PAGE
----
Chennai Journal
Sunday, January 22, 2006
Customer Service--Say OMMMMMM.....

Customer service has become one of my favorite spectator sports here. I have spent quite a few months observing the dynamics, but so far have refrained from comment, at least publicly. In addition to my own experiences, I have witnessed a number of Indians go absolutely apoplectic over service issues, especially in restaurants. My conclusion: it is no accident that India is the source of relaxation techniques such as yoga and deep breathing, because these are a necessary palliative to the daily frustrations associated with being a customer here.

Manpower is not the issue. The photo above (which comes from a restaurant which actually has very good food and service) is typical of the resources devoted to serving the customer . (For an even more dramatic example, scroll down about halfway on the linked page for Prince Roy's shot of Lifestyle, a well known local department store. ) We also observed this at Apollo Hospital when Marty was there for his sciatica in June--a surfeit of sisters (as nurses are called here) was available round the clock to attend to every need. In fairness, Apollo is very well run and the care was outstanding.

Unfortunately, the numbers do not often translate into superior service. Rather, there is an almost schizophrenic divide between ignoring--or misunderstanding-- the customer's needs and being obsequious to an extreme. Just to limit the examples to food establishments, here's what we've encountered or observed:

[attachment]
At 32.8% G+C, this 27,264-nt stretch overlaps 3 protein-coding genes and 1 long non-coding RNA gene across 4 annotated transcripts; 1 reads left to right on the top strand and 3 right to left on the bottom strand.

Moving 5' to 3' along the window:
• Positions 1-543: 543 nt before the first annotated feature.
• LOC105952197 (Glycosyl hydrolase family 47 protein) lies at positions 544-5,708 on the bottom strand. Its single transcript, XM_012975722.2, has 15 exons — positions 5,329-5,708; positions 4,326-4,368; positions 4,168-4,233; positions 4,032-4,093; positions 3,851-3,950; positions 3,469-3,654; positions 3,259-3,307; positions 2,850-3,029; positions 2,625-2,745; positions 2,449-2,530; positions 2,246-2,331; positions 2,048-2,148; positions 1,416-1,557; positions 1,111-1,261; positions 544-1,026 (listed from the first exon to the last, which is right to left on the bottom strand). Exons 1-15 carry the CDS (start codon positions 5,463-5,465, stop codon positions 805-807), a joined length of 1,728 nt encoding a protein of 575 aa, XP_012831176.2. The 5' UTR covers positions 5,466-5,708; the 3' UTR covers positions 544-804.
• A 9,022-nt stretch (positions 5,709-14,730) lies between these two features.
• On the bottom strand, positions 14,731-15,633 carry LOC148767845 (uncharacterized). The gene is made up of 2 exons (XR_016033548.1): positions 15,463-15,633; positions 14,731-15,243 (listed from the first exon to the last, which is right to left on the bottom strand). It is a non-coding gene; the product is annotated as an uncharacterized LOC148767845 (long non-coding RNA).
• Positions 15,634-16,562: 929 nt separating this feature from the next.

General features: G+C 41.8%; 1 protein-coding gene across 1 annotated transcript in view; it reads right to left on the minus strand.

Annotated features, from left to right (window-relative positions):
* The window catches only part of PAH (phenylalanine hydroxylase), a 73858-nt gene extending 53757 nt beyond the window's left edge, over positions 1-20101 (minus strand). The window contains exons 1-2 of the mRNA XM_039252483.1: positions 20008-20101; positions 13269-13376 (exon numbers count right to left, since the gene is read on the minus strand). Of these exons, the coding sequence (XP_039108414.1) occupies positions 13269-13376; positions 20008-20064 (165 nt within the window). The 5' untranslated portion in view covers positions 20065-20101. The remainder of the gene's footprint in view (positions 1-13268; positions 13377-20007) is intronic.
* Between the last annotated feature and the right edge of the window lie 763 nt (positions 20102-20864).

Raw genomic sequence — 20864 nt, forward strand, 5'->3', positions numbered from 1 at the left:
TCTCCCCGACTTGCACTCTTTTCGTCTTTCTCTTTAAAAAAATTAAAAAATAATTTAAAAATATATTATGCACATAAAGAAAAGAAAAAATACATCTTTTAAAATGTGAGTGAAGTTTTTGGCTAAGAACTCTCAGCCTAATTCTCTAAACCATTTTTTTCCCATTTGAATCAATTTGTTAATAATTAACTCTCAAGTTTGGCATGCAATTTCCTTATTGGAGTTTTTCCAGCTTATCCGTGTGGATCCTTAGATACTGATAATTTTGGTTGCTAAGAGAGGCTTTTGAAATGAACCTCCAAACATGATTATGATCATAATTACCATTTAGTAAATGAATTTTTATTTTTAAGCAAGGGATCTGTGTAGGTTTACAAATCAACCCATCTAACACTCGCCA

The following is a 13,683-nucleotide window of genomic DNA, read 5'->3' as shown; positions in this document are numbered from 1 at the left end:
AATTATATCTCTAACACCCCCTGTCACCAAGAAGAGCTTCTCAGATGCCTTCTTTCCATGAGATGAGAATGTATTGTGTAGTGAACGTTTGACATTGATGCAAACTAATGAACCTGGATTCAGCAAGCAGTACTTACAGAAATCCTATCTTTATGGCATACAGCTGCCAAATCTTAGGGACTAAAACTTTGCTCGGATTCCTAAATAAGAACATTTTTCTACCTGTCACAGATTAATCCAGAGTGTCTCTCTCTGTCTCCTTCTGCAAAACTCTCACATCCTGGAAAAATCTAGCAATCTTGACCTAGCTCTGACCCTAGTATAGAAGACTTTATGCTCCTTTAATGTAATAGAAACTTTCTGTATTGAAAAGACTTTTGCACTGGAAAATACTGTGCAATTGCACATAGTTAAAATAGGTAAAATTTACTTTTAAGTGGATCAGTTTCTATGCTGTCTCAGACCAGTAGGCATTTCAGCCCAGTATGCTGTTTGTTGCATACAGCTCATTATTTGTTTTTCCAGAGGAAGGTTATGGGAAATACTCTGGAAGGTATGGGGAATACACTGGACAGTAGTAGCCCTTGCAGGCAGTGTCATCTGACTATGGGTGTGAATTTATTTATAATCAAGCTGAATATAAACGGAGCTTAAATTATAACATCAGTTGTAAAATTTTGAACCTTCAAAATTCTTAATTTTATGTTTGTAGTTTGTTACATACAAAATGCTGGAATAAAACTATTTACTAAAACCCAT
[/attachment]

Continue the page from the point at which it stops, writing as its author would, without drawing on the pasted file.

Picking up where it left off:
1. Waiters do not always write down your order, even when serving a large group. In such cases, you may get all or part of what you ordered--if it's your lucky day.
  2. There are multiple servers for different parts of the meal, compounding communication errors from #1.
  3. Many hotel restaurants have a ratio of staff to customers that appears close to 1:2. Not all of them look busy, but it is impossible to get eye contact if you need something (say, coffee).
  4. If you do succeed in getting the attention of the staff member nearest the coffee pot, he will not pick up the pot and serve you even if he is standing next to it. He will walk across the room and ask someone else to do it.
  5. Not all of your instructions (even if understood) are given to the cook---we saw this in person when I asked a waiter in Ooty for "two eggs, scrambled well", which was conveyed to the short order cook merely as "scrambled eggs."
  6. Self-service is not encouraged, even if it is quicker and more painless to do it yourself (see above--I was standing next to the short order cook). If you are observed reaching for the spoon in the rice bowl, someone will leap to your table to assist. If you had asked for water five minutes before and are still waiting for it, however, the same waiter will ask apologetically if you want more rice.